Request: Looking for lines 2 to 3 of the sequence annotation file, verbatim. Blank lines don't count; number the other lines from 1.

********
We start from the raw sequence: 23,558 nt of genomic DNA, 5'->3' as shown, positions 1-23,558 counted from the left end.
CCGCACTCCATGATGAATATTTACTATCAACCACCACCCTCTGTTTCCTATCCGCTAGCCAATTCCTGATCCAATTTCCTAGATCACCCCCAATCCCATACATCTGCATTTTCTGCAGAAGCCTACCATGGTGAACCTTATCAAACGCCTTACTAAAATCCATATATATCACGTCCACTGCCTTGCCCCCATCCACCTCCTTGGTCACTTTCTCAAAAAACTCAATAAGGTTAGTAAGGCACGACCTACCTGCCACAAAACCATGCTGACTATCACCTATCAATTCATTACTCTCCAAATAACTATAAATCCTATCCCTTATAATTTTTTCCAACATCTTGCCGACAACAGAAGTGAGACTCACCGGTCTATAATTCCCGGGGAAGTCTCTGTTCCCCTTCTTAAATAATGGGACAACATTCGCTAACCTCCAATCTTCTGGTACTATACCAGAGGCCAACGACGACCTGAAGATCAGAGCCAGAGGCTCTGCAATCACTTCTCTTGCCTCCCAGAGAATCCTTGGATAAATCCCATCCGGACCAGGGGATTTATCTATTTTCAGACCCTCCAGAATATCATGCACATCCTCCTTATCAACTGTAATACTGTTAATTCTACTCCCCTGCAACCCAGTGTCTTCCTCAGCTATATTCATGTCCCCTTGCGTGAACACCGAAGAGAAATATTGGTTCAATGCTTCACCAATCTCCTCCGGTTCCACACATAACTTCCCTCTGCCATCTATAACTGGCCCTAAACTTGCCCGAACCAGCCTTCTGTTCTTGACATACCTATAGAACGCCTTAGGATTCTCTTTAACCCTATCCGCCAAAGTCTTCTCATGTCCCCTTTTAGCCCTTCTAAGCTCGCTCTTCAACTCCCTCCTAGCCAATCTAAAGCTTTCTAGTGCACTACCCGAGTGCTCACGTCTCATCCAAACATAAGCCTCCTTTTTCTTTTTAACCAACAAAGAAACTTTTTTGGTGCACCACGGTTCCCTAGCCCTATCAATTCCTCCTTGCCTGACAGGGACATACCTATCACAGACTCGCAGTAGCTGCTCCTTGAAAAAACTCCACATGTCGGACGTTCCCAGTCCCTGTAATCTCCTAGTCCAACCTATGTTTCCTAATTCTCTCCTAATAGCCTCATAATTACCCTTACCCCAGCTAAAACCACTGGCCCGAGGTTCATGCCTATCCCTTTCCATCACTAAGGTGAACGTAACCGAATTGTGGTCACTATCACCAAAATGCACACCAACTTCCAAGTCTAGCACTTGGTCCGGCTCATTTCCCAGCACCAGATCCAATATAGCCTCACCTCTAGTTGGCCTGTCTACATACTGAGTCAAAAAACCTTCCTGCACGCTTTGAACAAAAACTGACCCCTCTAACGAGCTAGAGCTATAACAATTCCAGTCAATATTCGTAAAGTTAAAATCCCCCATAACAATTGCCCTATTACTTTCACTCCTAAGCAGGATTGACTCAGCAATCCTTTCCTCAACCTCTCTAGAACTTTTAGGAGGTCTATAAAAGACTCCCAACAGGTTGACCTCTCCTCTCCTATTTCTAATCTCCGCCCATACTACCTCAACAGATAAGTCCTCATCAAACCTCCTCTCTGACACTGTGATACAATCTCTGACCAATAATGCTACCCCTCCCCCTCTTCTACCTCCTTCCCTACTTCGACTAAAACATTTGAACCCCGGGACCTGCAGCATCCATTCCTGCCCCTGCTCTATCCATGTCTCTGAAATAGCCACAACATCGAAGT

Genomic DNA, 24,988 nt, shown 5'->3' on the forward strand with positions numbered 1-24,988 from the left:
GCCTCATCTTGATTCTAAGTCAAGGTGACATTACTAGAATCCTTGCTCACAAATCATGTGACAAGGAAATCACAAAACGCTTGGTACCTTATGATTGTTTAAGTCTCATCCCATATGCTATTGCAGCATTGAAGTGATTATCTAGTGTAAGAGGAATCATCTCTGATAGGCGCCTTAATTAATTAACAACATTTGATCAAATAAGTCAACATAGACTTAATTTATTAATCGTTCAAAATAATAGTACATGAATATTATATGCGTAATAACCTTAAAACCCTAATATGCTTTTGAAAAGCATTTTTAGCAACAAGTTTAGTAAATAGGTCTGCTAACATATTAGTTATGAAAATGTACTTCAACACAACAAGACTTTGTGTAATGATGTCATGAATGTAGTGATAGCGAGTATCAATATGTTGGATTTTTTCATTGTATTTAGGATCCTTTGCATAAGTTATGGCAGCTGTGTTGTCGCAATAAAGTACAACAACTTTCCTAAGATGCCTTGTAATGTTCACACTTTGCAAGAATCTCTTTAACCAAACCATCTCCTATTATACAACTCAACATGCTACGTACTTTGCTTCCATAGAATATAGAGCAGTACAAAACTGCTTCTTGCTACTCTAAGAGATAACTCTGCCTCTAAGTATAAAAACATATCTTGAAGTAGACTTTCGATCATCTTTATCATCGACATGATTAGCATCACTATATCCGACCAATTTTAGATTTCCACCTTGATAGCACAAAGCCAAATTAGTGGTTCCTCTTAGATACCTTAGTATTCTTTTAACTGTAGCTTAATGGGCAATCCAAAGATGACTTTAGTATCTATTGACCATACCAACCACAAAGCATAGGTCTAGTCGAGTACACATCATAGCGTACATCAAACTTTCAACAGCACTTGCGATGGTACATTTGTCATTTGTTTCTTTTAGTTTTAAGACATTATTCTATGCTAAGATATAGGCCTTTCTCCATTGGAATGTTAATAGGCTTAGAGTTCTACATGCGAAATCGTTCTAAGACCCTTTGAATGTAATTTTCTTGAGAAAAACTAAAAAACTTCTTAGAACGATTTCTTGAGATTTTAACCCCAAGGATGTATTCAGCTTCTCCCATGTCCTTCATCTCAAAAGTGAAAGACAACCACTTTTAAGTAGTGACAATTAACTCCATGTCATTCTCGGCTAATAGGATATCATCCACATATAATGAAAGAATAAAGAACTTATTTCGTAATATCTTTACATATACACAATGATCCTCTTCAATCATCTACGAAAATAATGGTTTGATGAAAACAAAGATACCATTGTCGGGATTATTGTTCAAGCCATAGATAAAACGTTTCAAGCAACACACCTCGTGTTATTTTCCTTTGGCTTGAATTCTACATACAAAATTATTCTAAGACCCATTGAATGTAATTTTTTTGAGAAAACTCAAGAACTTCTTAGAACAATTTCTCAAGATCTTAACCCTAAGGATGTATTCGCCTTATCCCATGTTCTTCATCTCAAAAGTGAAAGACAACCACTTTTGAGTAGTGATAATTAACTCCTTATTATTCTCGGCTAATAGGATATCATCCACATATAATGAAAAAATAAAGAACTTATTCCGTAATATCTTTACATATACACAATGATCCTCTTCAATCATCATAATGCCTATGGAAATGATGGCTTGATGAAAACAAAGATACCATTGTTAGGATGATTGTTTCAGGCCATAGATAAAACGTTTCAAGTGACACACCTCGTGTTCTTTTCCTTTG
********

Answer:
CCGCACTCCATGATGAATATTTACTATCAACCACCACCCTCTGTTTCCTATCCGCTAGCCAATTCCTGATCCAATTTCCTAGATCACCCCCAATCCCATACATCTGCATTTTCTGCAGAAGCCTACCATGGTGAACCTTATCAAACGCCTTACTAAAATCCATATATATCACGTCCACTGCCTTGCCCCCATCCACCTCCTTGGTCACTTTCTCAAAAAACTCAATAAGGTTAGTAAGGCACGACCTACCTGCCACAAAACCATGCTGACTATCACCTATCAATTCATTACTCTCCAAATAACTATAAATCCTATCCCTTATAATTTTTTCCAACATCTTGCCGACAACAGAAGTGAGACTCACCGGTCTATAATTCCCGGGGAAGTCTCTGTTCCCCTTCTTAAATAATGGGACAACATTCGCTAACCTCCAATCTTCTGGTACTATACCAGAGGCCAACGACGACCTGAAGATCAGAGCCAGAGGCTCTGCAATCACTTCTCTTGCCTCCCAGAGAATCCTTGGATAAATCCCATCCGGACCAGGGGATTTATCTATTTTCAGACCCTCCAGAATATCATGCACATCCTCCTTATCAACTGTAATACTGTTAATTCTACTCCCCTGCAACCCAGTGTCTTCCTCAGCTATATTCATGTCCCCTTGCGTGAACACCGAAGAGAAATATTGGTTCAATGCTTCACCAATCTCCTCCGGTTCCACACATAACTTCCCTCTGCCATCTATAACTGGCCCTAAACTTGCCCGAACCAGCCTTCTGTTCTTGACATACCTATAGAACGCCTTAGGATTCTCTTTAACCCTATCCGCCAAAGTCTTCTCATGTCCCCTTTTAGCCCTTCTAAGCTCGCTCTTCAACTCCCTCCTAGCCAATCTAAAGCTTTCTAGTGCACTACCCGAGTGCTCACGTCTCATCCAAACATAAGCCTCCTTTTTCTTTTTAACCAACAAAGAAACTTTTTTGGTGCACCACGGTTCCCTAGCCCTATCAATTCCTCCTTGCCTGACAGGGACATACCTATCACAGACTCGCAGTAGCTGCTCCTTGAAAAAACTCCACATGTCGGACGTTCCCAGTCCCTGTAATCTCCTAGTCCAACCTATGTTTCCTAATTCTCTCCTAATAGCCTCATAATTACCCTTACCCCAGCTAAAACCACTGGCCCGAGGTTCATGCCTATCCCTTTCCATCACTAAGGTGAACGTAACCGAATTGTGGTCACTATCACCAAAATGCACACCAACTTCCAAGTCTAGCACTTGGTCCGGCTCATTTCCCAGCACCAGATCCAATATAGCCTCACCTCTAGTTGGCCTGTCTACATACTGAGTCAAAAAACCTTCCTGCACGCTTTGAACAAAAACTGACCCCTCTAACGAGCTAGAGCTATAACAATTCCAGTCAATATTCGTAAAGTTAAAATCCCCCATAACAATTGCCCTATTACTTTCACTCCTAAGCAGGATTGACTCAGCAATCCTTTCCTCAACCTCTCTAGAACTTTTAGGAGGTCTATAAAAGACTCCCAACAGGTTGACCTCTCCTCTCCTATTTCTAATCTCCGCCCATACTACCTCAACAGATAAGTCCTCATCAAACCTCCTCTCTGACACTGTGATACAATCTCTGACCAATAATGCTACCCCTCCCCCTCTTCTACCTCCTTCCCTACTTCGACTAAAACATTTGAACCCCGGGACCTGCAGCATCCATTCCTGCCCCTGCTCTATCCATGTCTCTGAAATAGCCACAACATCGAAGT

Genomic DNA, 24,988 nt, shown 5'->3' on the forward strand with positions numbered 1-24,988 from the left: